Kinematics of Pointing Movements Made in a Virtual Versus a Physical 3-Dimensional Environment in Healthy and Stroke Subjects

Luiz A. Knaut, Sandeep K. Subramanian, Bradford J. McFadyen, Daniel Bourbonnais, Mindy F. Levin

Research output: Contribution to journalArticlepeer-review

45 Scopus citations

Abstract

Knaut LA, Subramanian SK, McFadyen BJ, Bourbonnais D, Levin MF. Kinematics of pointing movements made in a virtual versus a physical 3-dimensional environment in healthy and stroke subjects. Objective: To compare kinematics of 3-dimensional pointing movements performed in a virtual environment (VE) displayed through a head-mounted display with those made in a physical environment. Design: Observational study of movement in poststroke and healthy subjects. Setting: Motion analysis laboratory. Participants: Adults (n=15; 4 women; 59±15.4y) with chronic poststroke hemiparesis were recruited. Participants had moderate upper-limb impairment with Chedoke-McMaster Arm Scores ranging from 3 to 6 out of 7. Twelve healthy subjects (6 women; 53.3±17.1y) were recruited from the community. Interventions: Not applicable. Main Outcome Measures: Arm and trunk kinematics were recorded in similar virtual and physical environments with an Optotrak System (6 markers; 100Hz; 5s). Subjects pointed as quickly and as accurately as possible to 6 targets (12 trials/target in a randomized sequence) placed in arm workspace areas requiring different arm movement patterns and levels of difficulty. Movements were analyzed in terms of performance outcome measures (endpoint precision, trajectory, peak velocity) and arm and trunk movement patterns (elbow and shoulder ranges of motion, elbow/shoulder coordination, trunk displacement, rotation). Results: For healthy subjects, precision and trajectory straightness were higher in VE when pointing to contralateral targets, and movements were slower for all targets in VE. Stroke participants made less accurate and more curved movements in VE and used less trunk displacement. Elbow/shoulder coordination differed when pointing to the lower ipsilateral target. There were no group-by-environment interactions. Conclusions: Movements in both environments were sufficiently similar to consider VE a valid environment for clinical interventions and motor control studies.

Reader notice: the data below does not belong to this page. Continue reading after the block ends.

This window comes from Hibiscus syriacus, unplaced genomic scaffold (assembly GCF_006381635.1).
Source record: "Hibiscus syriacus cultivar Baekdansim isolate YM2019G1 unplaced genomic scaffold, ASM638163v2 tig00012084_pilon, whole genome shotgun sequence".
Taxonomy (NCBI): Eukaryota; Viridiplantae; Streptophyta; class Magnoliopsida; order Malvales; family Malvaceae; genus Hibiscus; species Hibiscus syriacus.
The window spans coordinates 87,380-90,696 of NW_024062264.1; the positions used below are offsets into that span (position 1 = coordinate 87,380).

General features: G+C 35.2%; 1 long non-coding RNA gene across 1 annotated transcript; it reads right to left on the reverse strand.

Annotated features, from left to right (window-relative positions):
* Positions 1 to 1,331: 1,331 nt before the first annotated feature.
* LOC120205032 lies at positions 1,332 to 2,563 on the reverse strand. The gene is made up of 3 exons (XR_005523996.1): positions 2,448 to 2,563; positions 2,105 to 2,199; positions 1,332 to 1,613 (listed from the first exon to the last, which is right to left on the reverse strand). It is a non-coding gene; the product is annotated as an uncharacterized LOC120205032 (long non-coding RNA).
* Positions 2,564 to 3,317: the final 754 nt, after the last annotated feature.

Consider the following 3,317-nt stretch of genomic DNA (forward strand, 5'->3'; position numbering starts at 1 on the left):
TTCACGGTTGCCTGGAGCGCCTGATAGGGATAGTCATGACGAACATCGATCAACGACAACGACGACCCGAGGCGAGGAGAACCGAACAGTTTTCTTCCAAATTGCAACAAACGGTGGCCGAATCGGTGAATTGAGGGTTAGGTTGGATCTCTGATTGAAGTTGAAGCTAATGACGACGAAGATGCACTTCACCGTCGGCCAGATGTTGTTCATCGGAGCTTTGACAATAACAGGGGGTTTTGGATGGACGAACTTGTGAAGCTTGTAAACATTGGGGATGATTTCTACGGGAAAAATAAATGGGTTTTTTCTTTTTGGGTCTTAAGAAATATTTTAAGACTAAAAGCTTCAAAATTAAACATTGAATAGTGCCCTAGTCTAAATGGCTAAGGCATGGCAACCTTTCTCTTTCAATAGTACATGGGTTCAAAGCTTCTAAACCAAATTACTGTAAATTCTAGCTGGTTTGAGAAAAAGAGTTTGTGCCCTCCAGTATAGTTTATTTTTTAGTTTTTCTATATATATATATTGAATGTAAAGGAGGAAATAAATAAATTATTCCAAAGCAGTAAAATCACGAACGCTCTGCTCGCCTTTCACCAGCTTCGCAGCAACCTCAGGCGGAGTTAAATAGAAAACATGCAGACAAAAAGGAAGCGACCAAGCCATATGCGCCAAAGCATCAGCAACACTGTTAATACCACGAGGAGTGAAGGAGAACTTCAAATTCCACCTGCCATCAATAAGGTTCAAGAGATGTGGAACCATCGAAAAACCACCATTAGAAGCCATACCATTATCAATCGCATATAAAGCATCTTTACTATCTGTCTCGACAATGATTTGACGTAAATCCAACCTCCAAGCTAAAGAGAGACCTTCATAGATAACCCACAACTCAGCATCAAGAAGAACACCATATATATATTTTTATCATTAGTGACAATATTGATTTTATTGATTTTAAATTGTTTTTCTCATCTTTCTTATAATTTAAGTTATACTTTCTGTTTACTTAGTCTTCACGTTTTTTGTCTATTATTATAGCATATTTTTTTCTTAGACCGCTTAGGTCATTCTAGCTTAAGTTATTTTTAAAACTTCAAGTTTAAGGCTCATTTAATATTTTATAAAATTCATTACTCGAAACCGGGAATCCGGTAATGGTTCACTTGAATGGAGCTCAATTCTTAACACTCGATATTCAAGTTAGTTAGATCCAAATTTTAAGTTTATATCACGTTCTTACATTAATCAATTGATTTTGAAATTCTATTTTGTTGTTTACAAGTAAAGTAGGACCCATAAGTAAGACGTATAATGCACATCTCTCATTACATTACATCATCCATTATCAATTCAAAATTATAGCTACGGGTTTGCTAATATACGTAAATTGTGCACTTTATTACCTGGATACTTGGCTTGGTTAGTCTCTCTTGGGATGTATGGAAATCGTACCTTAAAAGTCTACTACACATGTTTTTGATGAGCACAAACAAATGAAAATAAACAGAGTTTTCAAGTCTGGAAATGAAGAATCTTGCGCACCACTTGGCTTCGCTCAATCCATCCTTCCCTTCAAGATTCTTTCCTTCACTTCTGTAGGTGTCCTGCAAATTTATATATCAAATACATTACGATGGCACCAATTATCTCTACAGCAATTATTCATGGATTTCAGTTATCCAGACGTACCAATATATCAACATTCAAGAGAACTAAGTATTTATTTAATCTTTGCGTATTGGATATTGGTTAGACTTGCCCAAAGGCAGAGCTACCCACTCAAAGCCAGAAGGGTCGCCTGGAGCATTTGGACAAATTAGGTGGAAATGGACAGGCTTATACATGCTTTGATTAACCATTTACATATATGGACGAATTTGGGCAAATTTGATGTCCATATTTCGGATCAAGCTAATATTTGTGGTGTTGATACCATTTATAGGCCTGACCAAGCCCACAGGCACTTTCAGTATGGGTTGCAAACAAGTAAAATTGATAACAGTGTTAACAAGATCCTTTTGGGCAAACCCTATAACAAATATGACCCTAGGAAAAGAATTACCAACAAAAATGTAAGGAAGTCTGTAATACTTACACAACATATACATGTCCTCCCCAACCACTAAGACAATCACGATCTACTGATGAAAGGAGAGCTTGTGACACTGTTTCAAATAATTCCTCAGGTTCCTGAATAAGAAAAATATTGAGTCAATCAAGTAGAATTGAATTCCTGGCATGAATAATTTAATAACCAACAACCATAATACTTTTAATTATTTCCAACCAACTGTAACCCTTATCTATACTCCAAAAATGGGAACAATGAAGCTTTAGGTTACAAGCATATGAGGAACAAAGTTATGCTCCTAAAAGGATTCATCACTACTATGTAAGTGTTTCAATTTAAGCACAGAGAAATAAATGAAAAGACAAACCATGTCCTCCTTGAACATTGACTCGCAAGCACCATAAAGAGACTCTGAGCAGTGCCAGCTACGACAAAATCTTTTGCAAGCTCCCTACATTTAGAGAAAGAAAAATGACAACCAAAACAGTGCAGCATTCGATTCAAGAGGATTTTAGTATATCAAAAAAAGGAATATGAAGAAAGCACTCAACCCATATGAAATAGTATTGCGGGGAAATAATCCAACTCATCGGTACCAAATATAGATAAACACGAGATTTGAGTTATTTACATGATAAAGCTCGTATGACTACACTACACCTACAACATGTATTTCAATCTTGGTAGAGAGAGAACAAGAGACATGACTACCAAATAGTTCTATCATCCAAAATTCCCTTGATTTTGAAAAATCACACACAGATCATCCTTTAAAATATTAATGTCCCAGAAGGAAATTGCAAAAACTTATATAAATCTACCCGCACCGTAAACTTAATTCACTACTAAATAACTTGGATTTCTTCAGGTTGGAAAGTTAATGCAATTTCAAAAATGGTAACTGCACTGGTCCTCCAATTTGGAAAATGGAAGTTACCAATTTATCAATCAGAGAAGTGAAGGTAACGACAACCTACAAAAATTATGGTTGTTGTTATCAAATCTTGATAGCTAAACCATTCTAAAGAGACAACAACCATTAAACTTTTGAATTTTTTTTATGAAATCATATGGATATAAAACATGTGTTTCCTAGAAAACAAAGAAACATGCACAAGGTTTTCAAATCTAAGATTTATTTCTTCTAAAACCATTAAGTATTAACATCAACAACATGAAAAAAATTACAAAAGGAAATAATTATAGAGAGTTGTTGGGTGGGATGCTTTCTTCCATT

Original languageEnglish (US)
Pages (from-to)793-802
Number of pages10
JournalArchives of Physical Medicine and Rehabilitation
Volume90
Issue number5
DOIs
StatePublished - 2009

Keywords

  • Rehabilitation
  • Stroke
  • Upper extremity
  • Virtual reality, exercise

ASJC Scopus subject areas

  • Physical Therapy, Sports Therapy and Rehabilitation
  • Rehabilitation

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